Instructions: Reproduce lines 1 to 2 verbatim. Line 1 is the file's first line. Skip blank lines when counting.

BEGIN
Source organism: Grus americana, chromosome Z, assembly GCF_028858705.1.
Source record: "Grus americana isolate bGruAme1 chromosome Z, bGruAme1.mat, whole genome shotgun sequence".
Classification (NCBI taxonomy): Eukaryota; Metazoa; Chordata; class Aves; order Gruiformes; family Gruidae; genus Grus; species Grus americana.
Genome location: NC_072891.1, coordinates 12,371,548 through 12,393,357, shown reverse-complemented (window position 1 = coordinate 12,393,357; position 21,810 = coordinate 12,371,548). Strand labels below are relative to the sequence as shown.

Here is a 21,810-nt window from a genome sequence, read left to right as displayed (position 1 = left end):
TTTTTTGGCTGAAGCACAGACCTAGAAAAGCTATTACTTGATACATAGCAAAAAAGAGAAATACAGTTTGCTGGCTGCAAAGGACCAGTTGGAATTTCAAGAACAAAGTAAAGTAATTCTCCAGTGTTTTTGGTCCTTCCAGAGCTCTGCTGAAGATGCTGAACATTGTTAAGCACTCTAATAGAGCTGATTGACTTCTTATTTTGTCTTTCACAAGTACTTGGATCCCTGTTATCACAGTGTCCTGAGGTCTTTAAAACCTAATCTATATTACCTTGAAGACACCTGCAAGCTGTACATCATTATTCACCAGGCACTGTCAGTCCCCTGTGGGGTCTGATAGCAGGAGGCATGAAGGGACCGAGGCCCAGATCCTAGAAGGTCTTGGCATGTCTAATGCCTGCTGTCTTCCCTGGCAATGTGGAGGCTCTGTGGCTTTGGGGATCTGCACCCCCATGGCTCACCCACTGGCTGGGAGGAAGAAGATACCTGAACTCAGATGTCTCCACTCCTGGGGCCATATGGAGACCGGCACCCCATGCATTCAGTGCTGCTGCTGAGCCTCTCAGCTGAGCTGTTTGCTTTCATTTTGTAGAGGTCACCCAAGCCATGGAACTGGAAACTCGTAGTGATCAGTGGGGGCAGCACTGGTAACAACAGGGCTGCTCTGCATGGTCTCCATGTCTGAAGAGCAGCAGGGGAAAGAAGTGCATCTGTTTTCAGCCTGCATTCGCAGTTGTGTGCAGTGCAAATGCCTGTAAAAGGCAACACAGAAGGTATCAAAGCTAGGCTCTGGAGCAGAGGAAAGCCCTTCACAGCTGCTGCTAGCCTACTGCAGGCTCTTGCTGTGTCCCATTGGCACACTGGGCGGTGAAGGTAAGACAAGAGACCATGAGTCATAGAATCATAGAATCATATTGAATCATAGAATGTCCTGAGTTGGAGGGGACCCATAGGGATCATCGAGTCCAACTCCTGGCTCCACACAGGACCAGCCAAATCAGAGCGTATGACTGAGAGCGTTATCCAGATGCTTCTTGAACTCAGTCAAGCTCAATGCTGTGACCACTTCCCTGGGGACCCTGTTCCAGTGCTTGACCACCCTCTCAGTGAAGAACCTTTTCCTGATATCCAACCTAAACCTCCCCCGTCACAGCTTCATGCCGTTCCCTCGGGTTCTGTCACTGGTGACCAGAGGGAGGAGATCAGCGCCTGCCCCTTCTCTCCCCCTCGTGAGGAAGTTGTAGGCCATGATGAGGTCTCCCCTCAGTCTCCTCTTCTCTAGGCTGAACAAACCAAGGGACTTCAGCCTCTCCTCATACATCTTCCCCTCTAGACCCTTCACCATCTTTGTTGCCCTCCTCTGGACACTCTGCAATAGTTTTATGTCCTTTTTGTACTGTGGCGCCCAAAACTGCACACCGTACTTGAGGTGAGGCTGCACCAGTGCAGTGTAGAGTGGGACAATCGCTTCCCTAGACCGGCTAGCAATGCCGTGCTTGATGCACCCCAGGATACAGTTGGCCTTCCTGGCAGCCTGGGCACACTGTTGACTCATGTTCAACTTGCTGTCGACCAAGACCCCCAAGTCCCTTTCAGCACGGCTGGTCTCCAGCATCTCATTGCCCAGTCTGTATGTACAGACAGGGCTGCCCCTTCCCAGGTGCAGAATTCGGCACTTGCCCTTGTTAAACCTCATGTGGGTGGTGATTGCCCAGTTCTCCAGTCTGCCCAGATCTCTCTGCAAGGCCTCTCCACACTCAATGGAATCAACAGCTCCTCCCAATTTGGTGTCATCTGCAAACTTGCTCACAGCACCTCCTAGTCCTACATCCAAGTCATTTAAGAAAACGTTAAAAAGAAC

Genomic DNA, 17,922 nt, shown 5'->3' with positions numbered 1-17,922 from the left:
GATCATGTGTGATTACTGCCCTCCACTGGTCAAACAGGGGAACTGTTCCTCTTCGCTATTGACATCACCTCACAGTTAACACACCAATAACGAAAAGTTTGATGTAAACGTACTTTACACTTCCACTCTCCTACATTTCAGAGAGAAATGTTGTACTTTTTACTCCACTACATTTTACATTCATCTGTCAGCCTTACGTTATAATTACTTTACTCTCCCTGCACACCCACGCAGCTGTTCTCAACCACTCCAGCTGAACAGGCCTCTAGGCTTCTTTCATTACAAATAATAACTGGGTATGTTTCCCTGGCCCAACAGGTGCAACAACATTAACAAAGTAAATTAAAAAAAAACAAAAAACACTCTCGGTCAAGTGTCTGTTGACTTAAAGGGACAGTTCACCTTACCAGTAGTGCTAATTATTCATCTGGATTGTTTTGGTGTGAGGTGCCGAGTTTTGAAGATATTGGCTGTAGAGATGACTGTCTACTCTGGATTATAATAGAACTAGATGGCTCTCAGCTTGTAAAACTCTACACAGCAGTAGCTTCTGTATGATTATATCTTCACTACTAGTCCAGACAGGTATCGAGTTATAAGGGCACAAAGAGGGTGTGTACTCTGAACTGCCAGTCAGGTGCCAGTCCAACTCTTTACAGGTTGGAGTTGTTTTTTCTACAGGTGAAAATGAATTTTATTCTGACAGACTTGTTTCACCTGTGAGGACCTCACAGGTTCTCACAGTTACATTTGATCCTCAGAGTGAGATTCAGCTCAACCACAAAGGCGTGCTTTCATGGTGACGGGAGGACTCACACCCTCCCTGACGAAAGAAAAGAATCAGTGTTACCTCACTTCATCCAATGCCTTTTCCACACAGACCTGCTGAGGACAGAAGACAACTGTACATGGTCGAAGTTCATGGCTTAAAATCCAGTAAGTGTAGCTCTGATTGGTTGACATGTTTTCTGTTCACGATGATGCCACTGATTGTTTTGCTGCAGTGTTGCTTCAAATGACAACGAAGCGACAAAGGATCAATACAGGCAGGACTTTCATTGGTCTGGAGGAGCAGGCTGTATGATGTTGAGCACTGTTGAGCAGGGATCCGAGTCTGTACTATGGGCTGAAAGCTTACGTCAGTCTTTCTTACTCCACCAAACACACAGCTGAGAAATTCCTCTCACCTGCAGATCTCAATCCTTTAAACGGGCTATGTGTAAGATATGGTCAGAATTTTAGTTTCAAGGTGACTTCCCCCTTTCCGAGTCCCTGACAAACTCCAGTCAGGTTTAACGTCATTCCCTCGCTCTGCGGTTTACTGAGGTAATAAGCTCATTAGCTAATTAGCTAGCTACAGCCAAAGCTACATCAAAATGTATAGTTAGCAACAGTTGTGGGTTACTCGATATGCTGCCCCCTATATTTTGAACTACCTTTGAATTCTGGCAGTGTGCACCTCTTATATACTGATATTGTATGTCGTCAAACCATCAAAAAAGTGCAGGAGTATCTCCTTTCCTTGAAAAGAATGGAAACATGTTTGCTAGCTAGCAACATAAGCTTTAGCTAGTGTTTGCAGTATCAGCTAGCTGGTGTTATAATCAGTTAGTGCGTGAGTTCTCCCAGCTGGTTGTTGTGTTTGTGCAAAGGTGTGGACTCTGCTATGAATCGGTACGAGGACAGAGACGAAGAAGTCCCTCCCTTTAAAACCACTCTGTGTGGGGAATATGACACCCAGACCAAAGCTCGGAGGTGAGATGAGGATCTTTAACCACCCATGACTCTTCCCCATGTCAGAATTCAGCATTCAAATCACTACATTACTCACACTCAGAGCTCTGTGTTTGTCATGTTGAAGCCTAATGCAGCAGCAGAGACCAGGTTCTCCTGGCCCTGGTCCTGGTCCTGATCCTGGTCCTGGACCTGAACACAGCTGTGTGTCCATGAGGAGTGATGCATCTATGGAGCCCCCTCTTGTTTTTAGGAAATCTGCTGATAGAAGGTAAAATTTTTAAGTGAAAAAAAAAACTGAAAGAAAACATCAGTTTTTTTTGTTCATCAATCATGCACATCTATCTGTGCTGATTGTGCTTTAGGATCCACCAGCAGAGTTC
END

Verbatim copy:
Source organism: Grus americana, chromosome Z, assembly GCF_028858705.1.
Source record: "Grus americana isolate bGruAme1 chromosome Z, bGruAme1.mat, whole genome shotgun sequence".